Arthritis can be hard to detect in its early stages. Often, symptoms only become visible when your canine companion starts to develop discomfort. Unfortunately, at this point, the joints are often already damaged, and the bone surfaces are starting to wear away.


      Signs of Arthritis in Dogs

      • You may see your dog limping or favoring one or more of their legs, depending on which legs and which joints are arthritic. In some cases, the limp may seem worse when your dog first rises and become less noticeable as he or she “warms up” by moving around.
      • Your dog might become slower to rise after lying down, or find moving and jumping increasingly difficult. They may also become reluctant to do things that were previously fun or easy for them to accomplish. For instance, chasing a ball in the backyard, getting into and out of the car or having difficulty going up and down stairs. This could also display in form of “accidents” in the house.
      • Arthritic changes can occur not only in the legs but also in the various parts of the spine. These spinal issues may result in a sore neck, an abnormal posture with a “hunch” in the back, or lameness of one or both hind legs.
      • Your canine companion may lose stamina and tire more easily. This could mean that walks become shorter and more painful for your pet. Your dog may spend more time sleeping and/or resting.
      • Arthritic animals may also exhibit changes in personality and become irritable. They may snap and/or bite when approached or handled, particularly if the petting or handling takes place in a manner that increases their pain. This could also display in form of unexpected aggression towards other dogs.
      • Arthritic pets often develop muscle atrophy due to inactivity and decreased use of the muscles. A dog with atrophied muscles in their legs will have a leg which looks thinner than a normal leg.
      • Dogs affected with arthritis may also begin to lick at, chew or bite at body areas that are painful. This may even reach the point of causing inflamed skin and hair loss over affected areas.
      • Arthritic canines may also display changes in weight in form of noticeable gains or losses in body mass.
      • Fever, enlarged lymph nodes or hot and/or swollen joints may also be signs of arthritis.

      If you notice any signs of arthritis in your dog, see your veterinarian immediately to get your pet thoroughly examined.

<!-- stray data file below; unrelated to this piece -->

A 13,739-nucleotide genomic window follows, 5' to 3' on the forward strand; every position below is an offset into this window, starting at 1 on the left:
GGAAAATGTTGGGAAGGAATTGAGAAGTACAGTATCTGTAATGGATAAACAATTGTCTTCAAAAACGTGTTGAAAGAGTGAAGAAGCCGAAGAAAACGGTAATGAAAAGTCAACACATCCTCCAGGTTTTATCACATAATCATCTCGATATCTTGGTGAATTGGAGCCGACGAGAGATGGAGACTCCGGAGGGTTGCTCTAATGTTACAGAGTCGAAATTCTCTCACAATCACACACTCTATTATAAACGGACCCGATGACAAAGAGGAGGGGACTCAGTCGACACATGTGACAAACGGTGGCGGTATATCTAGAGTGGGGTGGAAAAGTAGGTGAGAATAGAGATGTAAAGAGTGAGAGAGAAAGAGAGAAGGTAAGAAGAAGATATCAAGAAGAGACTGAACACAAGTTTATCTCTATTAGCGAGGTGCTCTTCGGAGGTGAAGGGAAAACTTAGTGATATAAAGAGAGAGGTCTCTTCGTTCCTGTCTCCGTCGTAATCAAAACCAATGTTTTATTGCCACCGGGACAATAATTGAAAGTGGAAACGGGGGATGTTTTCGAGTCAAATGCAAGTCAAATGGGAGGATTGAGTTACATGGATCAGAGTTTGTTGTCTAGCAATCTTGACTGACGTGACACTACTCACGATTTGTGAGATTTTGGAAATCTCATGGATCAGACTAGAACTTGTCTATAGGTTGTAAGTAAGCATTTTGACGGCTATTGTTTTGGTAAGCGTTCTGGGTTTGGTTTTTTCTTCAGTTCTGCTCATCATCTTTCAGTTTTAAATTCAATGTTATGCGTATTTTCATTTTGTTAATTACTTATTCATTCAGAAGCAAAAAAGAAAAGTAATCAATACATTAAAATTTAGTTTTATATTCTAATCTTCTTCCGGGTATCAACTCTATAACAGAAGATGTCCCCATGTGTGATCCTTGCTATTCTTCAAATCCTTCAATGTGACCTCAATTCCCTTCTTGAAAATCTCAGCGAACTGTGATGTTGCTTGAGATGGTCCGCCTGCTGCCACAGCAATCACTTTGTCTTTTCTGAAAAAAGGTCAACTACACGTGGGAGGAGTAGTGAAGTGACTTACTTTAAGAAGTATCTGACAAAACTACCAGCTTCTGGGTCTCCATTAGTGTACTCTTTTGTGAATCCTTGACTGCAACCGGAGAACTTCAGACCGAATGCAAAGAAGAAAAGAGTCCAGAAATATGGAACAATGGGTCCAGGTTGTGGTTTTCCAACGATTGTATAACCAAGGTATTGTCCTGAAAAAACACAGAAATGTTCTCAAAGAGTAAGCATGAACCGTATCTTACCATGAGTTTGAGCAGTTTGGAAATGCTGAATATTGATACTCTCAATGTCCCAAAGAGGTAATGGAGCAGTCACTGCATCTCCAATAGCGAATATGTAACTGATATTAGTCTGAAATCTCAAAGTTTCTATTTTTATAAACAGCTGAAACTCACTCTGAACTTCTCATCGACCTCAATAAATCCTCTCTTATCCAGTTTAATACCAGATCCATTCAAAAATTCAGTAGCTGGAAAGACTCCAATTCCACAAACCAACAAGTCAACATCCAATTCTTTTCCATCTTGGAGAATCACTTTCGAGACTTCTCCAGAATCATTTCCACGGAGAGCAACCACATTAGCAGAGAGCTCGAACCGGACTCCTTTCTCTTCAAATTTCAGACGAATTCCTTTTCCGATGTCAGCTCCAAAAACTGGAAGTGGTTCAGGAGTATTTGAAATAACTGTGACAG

Arthritis Treatment for Dogs

      The correct treatment of canine arthritis depends on the exact type of the disease your dog is suffering from. Other factors influencing the treatment include the symptoms and progression of the disease, as well as the overall health situation and the age of your dog.

      In one type of arthritis a combination of surgery, pain medication and joint-protecting agents may form key elements of the treatment. In another type, the treatment may be primarily centered around reducing the self-destructive activity of the immune system of your dog. In again another type of arthritis, the very opposite treatment, a strengthening of the immune system in combination with giving antibiotics, may form the foundation for a successful treatment.

      As you can see, a correct diagnosis is paramount for the right treatment of arthritis in your dog.


      The Importance of Diet and Weight Management for Arthritic Dogs

      In all cases of arthritis, the right diet, appropriate exercise and weight management form crucial additional elements of a treatment plan. Excess pounds put more stress on joints. Keeping your dog at a healthy weight will aid in mobility and pain management, as well as minimize further damage.


      Healthy Food for Arthritic Dogs

      It’s important to feed an anti-inflammatory diet, as your dog is suffering from inflammatory pain. The food you feed will either worsen the pain or help reducing it. Foods either heal or harm. Feeding a grain-free, low-carb diet is important, as well as incorporating an abundance of antioxidant-rich vegetables and fruits. It is recommended to avoid feeding vegetables in the nightshade family like potatoes, tomatoes, or peppers as these foods are pro-inflammatory.

      A word of caution: More and more pet food manufacturers are offering an increasing number of so-called “therapeutic” or “prescription” diets for dogs with specific conditions, including arthritis. In most cases these diets are made of the same poor quality, feed-grade ingredients as their regular pet food. Many integrative veterinarians caution that these highly processed diets are rather contributing to the illnesses of dogs, than helping to cure them.⁷

      Ideally, a balanced fresh food diet made of human-grade ingredients is best for canine arthritis patients.

      In addition to feeding a healthy diet, it is important that your dog gets the right amount of food. The goal should be that your canine companion has a lean body condition. This means that you should see a well-defined waistline when you view the dog from above. You should see a tucked-up abdomen when you view the dog from the side. Finally, you should be able to easily feel (not see) the ribs on the sides of the chest just behind the shoulder blades.